When we arrive in a place like Juárez, we don’t seek to find the story, we seek to confirm what we already believed, what those who we consulted with told us, and what we told our editors we would do when we arrived.
How this plays out in practice is complex and not always uniform but stories about violence against women in Juárez usually, nearly always, adhere to the general narrative that conforms to our orientalist view of the place.
Step one: Set the scene as a place that no one can possibly understand — a place of “magical realism” or where “reality is crazier than fiction.”
Step two: Establish that the men are natural born predators, born to feed (quite literally from the flesh in this case), that they have no moral boundaries — these men, the stories subtly or overtly suggest, are brown, working class, from poorer neighborhoods.
Step three: Remove the agency of the women — they are young, teenagers mostly, who are lured into fake jobs and then preyed upon by these brown, lower-class predators.
Step four: Create cases that are impossible to resolve: theory 1 — these are serial killings (something that has never been established in Juárez); theory 2 — drug traffickers (surely a possibility, but these are often drug traffickers who are involved in initiation rites, also a possibility, but not as a way of explaining hundreds of killings); theory 3 — a satanic cult, again, never established but certainly something we could only believe as it related to the orientalist features of Mexicans.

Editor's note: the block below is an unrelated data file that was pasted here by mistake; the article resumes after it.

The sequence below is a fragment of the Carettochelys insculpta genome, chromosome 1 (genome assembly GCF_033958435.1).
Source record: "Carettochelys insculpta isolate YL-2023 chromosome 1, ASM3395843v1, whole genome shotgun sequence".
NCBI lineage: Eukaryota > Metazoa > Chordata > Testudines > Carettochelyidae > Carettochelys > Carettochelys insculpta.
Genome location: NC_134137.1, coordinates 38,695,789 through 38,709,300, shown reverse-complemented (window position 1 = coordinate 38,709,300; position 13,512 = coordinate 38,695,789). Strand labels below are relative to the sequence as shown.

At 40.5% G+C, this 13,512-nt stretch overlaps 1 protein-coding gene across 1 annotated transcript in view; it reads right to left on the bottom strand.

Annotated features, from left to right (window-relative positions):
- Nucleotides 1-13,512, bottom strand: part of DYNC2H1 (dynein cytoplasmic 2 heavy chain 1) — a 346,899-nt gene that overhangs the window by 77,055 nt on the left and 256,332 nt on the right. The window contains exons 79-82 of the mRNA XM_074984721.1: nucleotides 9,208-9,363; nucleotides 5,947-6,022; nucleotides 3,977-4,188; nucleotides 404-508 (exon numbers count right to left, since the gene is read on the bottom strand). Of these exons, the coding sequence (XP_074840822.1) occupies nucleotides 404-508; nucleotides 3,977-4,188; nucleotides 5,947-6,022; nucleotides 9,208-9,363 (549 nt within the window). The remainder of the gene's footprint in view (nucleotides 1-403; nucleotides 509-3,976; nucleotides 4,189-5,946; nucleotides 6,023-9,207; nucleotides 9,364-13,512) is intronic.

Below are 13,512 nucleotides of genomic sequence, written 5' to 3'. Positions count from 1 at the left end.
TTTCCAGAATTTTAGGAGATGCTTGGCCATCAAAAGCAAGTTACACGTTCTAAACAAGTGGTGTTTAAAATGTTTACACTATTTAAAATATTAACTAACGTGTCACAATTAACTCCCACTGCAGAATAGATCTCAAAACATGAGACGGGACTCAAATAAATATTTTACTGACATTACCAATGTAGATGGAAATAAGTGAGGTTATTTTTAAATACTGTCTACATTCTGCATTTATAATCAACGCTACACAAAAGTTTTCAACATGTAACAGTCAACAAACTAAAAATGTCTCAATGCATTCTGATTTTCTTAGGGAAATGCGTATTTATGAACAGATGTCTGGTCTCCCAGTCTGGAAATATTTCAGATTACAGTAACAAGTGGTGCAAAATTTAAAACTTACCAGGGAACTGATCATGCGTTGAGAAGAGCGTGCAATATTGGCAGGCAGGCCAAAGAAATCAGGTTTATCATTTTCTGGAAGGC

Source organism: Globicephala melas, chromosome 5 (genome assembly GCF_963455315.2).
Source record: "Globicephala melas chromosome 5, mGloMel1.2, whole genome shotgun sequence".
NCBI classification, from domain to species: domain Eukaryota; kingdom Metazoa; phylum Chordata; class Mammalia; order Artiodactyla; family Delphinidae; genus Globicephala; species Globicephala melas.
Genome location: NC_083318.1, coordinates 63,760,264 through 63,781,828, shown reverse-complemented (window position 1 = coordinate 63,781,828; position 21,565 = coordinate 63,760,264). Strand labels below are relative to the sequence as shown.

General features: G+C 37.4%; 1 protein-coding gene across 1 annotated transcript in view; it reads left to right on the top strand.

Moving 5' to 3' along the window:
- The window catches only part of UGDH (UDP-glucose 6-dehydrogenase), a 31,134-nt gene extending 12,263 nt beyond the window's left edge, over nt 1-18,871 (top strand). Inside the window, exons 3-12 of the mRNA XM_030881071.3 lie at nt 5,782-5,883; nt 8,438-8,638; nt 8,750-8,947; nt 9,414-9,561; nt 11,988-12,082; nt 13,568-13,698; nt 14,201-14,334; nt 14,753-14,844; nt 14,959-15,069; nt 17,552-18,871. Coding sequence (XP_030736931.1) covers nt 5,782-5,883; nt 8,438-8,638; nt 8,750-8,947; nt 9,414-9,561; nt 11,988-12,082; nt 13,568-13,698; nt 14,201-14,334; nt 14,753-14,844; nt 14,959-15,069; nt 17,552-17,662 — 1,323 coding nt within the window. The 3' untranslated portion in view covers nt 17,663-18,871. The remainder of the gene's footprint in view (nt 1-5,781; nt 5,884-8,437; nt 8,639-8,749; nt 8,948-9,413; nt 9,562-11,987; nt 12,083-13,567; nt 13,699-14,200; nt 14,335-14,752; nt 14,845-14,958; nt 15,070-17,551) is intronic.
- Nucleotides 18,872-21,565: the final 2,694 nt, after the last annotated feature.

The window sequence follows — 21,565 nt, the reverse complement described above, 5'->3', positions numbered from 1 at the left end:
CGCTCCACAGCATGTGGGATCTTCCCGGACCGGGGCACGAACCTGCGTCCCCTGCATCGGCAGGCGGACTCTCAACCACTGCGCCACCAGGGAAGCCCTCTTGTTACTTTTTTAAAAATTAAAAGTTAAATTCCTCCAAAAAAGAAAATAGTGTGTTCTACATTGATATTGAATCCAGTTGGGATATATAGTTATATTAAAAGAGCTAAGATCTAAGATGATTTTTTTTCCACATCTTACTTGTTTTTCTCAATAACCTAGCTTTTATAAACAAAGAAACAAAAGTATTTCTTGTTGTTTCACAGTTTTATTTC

Step five: Make it seem as if everyone is involved — it is ethnic, “esa gente” or “those people.” This is most often done via the depiction of state actors who are colluding with these mysterious killers. Again, this is true but not necessarily writ large. Of course it’s important to remember that these state actors are reflections of the society. But this also serves to support the larger orientalist narrative as it relates to murders of women in Juárez, not as a means of helping us understand murder in general in Juárez.
This is extremely important and gets me to my second point. This narrative obscures some very important points about murders of women in Juárez. They are not different than murders of women in general. I do not mean to diminish the deaths of women in Juárez, but the international media’s near singular focus on “Juárez’s murdered women,” and its obsession with looking for the mysterious single serial killer or the satanic cult behind it, means that we are not looking for the real answers behind these murders and the real reason: structural sexism that pervades the institutions.
Rubí Marisol’s case was emblematic of this. Her boyfriend, Sergio Barranza, felt that he could take matters into his own hands and murder her. He admitted as much, and the authorities inaction proved as much: At first, even though investigations pointed towards him, no one looked for him. It was her mother, Marisela Escobedo, who located him for authorities. He was then found not guilty by three judges, one of them a woman, who said that the prosecutors had given them very weak evidence. At every turn, this case is was one of structural sexism. There is no satanic cult, no serial killer. There was, however, a drug trafficking link. Barranza was eventually connected to the Zetas, which is what got most of the attention when he was killed in an army led operation in 2012. Unmentioned was the structural sexism that led to Rubí’s death and the absolution of her confessed killer.